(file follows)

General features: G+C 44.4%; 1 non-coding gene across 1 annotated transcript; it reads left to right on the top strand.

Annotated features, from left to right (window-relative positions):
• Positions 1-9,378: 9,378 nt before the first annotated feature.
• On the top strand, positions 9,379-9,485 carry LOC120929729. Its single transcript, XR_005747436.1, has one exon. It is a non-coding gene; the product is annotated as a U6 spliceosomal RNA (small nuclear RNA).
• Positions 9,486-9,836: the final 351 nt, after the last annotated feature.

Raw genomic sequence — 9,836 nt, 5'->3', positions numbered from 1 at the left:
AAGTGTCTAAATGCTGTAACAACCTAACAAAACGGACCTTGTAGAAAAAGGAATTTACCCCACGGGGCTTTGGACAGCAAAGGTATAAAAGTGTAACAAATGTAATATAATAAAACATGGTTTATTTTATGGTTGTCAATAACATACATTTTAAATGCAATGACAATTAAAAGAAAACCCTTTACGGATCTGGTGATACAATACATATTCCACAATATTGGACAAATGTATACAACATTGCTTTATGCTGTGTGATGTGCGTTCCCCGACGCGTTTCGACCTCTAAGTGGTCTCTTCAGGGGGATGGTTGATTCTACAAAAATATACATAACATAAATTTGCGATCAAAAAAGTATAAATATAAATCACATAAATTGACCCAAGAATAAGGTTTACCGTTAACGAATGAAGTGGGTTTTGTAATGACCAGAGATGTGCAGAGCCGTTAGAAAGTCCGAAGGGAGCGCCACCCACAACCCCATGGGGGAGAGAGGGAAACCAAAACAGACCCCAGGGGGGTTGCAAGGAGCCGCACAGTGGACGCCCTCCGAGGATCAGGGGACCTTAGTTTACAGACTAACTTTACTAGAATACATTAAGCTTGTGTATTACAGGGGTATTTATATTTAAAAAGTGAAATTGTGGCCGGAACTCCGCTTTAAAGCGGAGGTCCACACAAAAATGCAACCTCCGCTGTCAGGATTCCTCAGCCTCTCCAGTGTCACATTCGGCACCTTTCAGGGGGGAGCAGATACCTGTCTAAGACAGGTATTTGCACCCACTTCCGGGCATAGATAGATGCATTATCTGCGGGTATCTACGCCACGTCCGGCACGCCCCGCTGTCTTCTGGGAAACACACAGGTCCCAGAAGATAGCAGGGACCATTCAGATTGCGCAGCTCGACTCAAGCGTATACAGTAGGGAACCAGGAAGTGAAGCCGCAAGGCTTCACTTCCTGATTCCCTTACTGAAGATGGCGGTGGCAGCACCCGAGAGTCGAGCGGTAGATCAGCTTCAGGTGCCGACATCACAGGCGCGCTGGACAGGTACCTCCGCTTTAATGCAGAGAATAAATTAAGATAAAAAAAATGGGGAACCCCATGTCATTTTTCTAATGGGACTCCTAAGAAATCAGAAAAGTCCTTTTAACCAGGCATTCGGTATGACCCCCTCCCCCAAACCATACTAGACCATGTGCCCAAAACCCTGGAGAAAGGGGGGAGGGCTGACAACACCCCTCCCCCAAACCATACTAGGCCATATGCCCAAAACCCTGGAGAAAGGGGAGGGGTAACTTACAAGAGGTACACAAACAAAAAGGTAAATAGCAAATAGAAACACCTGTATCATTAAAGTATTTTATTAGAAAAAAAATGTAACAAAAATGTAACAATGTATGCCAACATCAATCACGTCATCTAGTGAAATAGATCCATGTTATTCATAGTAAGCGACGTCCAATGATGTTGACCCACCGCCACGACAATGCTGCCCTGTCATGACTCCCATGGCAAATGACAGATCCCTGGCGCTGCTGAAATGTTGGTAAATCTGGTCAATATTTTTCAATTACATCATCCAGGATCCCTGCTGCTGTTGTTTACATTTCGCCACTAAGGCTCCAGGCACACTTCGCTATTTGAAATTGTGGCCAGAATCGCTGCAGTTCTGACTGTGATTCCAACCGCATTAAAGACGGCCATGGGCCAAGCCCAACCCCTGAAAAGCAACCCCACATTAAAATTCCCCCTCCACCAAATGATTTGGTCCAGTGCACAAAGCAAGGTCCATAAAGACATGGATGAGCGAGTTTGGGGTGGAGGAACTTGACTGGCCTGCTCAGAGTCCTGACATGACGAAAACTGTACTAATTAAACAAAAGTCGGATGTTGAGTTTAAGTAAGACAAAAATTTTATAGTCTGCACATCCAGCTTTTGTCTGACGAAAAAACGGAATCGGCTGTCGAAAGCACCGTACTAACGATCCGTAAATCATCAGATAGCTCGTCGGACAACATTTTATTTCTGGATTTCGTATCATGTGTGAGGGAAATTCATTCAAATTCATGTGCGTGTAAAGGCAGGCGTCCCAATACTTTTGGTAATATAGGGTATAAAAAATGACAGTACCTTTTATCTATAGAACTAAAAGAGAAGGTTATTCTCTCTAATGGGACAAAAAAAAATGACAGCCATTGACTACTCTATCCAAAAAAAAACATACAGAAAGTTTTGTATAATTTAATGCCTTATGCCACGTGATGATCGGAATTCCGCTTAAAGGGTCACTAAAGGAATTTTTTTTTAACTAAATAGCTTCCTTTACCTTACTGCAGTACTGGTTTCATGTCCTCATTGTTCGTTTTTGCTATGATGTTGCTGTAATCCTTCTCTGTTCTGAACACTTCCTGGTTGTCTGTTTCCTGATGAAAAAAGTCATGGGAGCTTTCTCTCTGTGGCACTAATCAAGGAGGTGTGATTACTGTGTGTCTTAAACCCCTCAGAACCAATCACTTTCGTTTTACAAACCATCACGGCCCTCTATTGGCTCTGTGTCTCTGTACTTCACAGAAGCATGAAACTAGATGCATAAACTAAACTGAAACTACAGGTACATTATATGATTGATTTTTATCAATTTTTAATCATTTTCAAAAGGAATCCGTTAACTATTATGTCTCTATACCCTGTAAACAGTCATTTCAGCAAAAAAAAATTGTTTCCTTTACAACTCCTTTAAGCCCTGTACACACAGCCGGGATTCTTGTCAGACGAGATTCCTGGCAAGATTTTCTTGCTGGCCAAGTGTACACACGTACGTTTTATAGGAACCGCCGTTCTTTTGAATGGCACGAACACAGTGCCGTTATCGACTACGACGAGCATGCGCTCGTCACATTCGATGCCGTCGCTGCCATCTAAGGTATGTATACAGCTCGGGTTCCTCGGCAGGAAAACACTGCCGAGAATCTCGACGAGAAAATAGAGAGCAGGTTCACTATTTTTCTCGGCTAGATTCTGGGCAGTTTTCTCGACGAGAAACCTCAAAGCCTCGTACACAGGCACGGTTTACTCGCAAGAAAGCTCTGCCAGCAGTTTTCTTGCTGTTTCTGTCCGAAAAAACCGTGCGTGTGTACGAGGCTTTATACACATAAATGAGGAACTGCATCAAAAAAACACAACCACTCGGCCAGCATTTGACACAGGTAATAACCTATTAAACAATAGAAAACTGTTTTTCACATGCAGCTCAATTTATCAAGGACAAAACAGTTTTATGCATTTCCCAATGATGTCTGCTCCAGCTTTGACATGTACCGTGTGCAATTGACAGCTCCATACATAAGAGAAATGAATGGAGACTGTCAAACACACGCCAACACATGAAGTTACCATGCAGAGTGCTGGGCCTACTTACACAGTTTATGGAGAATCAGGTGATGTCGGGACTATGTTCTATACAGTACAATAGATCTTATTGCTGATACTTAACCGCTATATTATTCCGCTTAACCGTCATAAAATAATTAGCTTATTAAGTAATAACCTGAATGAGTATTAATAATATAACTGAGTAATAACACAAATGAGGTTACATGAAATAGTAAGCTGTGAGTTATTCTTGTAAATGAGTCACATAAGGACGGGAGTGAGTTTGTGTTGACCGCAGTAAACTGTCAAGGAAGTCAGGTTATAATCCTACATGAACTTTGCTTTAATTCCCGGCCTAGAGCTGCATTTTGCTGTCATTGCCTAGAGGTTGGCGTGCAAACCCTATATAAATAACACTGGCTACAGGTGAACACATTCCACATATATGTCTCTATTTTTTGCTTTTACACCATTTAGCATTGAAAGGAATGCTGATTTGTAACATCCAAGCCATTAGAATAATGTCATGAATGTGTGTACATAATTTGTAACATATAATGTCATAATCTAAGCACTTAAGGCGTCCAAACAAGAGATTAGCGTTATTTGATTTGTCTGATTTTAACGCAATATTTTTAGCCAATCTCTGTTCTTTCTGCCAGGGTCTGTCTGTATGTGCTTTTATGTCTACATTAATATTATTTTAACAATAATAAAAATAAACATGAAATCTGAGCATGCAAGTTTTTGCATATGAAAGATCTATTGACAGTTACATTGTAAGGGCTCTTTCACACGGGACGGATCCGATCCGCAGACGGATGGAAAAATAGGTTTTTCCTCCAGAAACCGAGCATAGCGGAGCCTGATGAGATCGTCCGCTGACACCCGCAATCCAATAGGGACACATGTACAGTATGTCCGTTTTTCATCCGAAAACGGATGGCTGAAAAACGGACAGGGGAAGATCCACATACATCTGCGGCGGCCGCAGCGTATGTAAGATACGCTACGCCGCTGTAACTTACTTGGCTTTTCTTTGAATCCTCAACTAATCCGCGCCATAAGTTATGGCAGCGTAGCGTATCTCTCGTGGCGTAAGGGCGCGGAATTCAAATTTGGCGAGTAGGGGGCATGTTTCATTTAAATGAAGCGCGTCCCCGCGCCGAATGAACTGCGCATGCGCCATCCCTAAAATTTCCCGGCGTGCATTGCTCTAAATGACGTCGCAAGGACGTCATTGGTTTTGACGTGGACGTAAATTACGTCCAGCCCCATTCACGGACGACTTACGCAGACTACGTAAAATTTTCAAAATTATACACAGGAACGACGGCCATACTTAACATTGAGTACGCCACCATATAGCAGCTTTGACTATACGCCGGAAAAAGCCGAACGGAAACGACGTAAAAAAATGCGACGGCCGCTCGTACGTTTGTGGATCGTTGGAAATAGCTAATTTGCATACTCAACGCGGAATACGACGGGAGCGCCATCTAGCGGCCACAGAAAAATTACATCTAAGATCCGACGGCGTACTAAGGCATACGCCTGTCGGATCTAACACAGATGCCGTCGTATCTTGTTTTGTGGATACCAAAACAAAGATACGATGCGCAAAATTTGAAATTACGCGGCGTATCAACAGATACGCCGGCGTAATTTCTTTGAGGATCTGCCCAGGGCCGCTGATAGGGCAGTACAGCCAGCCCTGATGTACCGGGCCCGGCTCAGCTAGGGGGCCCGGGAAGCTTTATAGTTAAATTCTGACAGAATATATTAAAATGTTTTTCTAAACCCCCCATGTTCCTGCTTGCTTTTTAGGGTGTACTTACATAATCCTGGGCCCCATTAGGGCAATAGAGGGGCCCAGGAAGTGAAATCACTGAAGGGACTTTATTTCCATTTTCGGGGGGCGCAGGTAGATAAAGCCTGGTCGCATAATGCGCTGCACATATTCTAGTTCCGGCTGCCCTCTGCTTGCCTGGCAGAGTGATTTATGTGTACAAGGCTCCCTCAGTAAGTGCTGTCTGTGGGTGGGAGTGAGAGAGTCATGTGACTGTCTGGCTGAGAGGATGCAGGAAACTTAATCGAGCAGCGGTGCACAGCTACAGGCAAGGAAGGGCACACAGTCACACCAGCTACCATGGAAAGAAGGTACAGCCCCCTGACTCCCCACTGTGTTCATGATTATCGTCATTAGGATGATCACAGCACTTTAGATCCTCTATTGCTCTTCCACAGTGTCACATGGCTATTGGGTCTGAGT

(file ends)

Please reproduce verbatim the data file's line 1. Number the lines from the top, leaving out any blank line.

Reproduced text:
General features: G+C 44.4%; 1 non-coding gene across 1 annotated transcript; it reads left to right on the top strand.